The early settlers used the natural building resource provided to them by the indigenous forests around the Cape. “After nearly 40 years of exploitation, Simon van der Stel realised that there was going to be a shortage of timber and one hundred young oaks were ordered to be planted on each grant of land in 1689. In the same year he planted 16,000 oak trees on the slopes of Table Mountain,” says Pieter, who as a Master Builder in Timber is a champion of this sustainable resource and natural forest factories from whence it comes.
This initial activity in tree planting subsided when the forests of the Outeniqualand (as the George/Knysna/Tsitsikamma area was known) were discovered in 1711. It seemed that there would be an unlimited and indefinite supply of timber for the construction of ships, harbours and wagons.
“The 200 year exploitation of the indigenous forest changed with the appointment of Captain Christopher Harison in 1856 as part-time conservator of the Tsitsikamma forest. He drummed into the government that these forests were national assets and needed to be preserved and protected for the people of South Africa,” continues Pieter.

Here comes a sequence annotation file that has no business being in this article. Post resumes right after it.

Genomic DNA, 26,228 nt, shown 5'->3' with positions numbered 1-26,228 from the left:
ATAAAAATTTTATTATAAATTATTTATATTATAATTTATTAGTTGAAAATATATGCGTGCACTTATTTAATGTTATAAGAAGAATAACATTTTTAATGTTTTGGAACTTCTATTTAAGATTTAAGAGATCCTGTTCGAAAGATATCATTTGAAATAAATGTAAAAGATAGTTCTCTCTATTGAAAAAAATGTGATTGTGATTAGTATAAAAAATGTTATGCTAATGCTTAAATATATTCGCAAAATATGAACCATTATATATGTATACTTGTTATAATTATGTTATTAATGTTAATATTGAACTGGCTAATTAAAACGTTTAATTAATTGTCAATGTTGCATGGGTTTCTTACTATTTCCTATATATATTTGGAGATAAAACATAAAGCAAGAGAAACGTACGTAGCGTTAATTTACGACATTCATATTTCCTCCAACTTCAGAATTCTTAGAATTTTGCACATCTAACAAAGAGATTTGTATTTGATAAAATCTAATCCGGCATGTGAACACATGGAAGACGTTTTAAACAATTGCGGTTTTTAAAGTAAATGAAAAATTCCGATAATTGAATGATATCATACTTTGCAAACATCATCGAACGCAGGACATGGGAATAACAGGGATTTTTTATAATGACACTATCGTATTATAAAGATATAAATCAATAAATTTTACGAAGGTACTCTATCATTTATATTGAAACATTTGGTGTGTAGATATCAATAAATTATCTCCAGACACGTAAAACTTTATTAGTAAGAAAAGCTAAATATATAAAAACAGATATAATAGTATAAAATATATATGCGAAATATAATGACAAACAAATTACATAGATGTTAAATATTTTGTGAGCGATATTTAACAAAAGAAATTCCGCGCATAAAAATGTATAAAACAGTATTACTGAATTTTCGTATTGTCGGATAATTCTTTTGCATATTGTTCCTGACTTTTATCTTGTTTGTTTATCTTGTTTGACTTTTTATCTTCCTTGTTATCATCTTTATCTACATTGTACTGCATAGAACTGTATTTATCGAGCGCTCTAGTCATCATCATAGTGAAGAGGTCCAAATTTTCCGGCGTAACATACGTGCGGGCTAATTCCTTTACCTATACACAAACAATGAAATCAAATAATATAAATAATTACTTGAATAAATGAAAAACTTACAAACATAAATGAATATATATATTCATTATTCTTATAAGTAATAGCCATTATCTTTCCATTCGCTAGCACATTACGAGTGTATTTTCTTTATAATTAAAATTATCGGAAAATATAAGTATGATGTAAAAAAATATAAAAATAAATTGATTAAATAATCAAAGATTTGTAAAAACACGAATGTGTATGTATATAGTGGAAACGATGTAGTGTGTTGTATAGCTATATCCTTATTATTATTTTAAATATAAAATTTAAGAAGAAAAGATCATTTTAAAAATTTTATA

With the natural forests protected (up to a point), Harison’s recommendations for Section and Rotation Harvesting were implemented in 1874 and the first recorded exotic plantations were planted in 1876.
Compared to other developing countries, South Africa has (and had) almost no natural forests and even less fast-growing, appropriate structural timber. It had no choice but to develop a world-class forestry industry using exotics.
“By 1943 seventy five per cent of the softwood timber consumed was home-grown as opposed to four per cent before the War. By 1975, the commercial forestry industry employed 120,000 people, plantations covered 1.2 million hectares and there were more than 150 sawmills in South Africa, which was a world leader in plantation forestry.”